Leading scholars and policy analysts from around the Americas come together to untangle the factors that have fuelled the implementation of mano dura politics, their rising popularity, and impacts across nine widely heterogeneous countries in Latin America.

Beginning with a discussion on the concept of mano dura, the editors move to survey various theoretical approaches to punitivism, and later review of the empirical research evaluating different drivers behind the adoption of tough on crime policies. Since hard-line initiatives often have consequences beyond the general goal of reducing violence, they then analyze the impacts of these policing strategies on crime rates and different democratic institutions. Country chapters on Mexico, El Salvador, Honduras, Guatemala, Colombia, Ecuador, Bolivia, Brazil, and Argentina follow a common thematic structure to answer the following questions:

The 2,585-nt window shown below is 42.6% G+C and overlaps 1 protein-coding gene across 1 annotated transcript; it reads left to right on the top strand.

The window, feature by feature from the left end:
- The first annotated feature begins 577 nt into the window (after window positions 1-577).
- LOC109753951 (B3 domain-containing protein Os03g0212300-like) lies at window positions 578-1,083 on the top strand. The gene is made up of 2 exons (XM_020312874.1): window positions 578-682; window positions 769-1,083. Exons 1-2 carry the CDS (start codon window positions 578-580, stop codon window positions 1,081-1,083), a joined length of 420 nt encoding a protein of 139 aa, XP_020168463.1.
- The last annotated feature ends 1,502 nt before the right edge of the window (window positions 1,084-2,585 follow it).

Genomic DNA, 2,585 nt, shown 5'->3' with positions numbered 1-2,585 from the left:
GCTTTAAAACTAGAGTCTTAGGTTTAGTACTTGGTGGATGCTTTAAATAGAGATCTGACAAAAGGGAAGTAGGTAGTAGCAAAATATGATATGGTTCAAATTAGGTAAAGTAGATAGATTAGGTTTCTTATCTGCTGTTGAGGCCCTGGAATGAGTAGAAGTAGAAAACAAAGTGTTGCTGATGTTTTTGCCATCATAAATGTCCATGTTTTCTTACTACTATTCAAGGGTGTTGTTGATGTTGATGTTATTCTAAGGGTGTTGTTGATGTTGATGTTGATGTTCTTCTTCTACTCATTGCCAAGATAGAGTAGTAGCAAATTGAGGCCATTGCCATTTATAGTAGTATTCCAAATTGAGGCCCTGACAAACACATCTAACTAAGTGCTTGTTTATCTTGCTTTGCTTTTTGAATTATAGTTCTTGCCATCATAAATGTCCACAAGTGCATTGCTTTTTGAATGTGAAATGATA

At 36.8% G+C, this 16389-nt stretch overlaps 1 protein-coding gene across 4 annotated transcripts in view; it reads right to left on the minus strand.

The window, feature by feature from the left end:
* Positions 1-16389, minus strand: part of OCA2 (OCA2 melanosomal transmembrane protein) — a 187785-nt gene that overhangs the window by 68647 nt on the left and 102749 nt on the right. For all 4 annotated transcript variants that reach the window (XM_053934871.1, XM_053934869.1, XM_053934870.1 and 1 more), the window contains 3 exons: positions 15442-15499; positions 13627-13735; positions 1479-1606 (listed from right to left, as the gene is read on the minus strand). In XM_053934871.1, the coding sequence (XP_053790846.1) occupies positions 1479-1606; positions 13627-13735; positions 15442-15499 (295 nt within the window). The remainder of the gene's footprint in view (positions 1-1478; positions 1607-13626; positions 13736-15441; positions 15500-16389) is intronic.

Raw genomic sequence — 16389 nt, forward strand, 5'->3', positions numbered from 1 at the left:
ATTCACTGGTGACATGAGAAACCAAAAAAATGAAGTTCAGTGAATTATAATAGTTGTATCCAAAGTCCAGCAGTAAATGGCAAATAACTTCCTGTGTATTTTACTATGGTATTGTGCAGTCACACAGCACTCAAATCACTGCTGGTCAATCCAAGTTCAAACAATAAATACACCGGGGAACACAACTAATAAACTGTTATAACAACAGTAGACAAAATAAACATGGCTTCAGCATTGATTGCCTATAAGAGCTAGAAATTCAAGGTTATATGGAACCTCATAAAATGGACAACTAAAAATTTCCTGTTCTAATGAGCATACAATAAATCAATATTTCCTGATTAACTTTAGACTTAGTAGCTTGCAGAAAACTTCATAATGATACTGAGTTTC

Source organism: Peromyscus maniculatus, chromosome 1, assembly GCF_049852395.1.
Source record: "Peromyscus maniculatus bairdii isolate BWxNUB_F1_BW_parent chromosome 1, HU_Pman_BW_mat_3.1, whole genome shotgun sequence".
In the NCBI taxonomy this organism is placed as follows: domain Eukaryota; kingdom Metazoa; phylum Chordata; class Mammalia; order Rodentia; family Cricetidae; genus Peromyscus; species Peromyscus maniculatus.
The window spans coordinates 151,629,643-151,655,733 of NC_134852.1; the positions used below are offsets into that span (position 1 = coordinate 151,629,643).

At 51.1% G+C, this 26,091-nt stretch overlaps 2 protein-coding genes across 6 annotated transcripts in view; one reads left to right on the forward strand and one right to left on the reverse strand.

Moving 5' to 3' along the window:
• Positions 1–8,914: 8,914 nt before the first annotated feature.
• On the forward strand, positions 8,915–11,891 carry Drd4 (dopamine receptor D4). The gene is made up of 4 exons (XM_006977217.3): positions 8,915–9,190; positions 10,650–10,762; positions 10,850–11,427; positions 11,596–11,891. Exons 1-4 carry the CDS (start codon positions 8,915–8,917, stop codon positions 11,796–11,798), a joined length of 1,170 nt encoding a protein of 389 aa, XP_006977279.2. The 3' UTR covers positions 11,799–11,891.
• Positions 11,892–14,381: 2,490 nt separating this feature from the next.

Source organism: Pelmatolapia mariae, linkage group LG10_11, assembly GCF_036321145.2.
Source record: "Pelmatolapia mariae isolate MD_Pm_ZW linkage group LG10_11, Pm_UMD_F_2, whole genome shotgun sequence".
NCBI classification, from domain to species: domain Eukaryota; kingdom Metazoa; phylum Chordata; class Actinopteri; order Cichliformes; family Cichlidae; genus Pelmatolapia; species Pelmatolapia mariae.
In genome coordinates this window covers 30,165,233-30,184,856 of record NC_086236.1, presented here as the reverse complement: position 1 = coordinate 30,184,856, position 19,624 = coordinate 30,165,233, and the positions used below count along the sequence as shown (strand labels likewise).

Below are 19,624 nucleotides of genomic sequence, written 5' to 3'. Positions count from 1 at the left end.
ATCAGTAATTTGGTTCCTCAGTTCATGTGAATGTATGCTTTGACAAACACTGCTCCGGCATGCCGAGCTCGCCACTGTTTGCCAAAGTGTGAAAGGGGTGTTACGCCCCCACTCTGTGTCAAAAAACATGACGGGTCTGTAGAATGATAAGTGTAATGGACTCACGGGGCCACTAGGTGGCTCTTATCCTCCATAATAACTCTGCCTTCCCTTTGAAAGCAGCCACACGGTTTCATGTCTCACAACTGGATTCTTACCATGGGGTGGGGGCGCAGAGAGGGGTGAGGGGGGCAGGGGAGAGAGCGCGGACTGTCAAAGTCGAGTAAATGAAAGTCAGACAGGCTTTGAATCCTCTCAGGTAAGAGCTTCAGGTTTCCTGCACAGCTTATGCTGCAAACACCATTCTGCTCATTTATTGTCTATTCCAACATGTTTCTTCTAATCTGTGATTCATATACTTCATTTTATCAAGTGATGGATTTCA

• What are some of the trends in gangs, organized crime, and violence?
  • How have governments responded to combat crime and violence?
  • What factors have fuelled the implementation of mano dura policies?
  • Why are mano dura policies popular?
  • What have the consequences of these policies been?

Mano Dura Policies in Latin America is essential reading to students of Latin American studies, political science, public policy, and criminal justice. It will also interest scholars working on drug trafficking, organized crime, and violence in Latin America.

Introduction  1. General Trends  2. The Cycle of Mano Dura Policies: The Militarization of the Drug War in Mexico  3. Performing Punitivism: Mano Dura in El Salvador  4. Mano Dura Policies in Honduras: Capitalizing off (In)Security  5. Fighting the Last War: Colombia’s Experience with "Tough on Crime" Policies  6. The Evolution of Crime Policy and Attitudes Toward Mano Dura in Ecuador  7. Throwing Away the Key: Mano Dura with Bolivian Characteristics  8. Faces of a Perverse State: Mano Dura Policies in Brazil from a Historical Perspective  9. The Popularity and Limits of Tough on Crime Policies in Argentina  10. Conclusión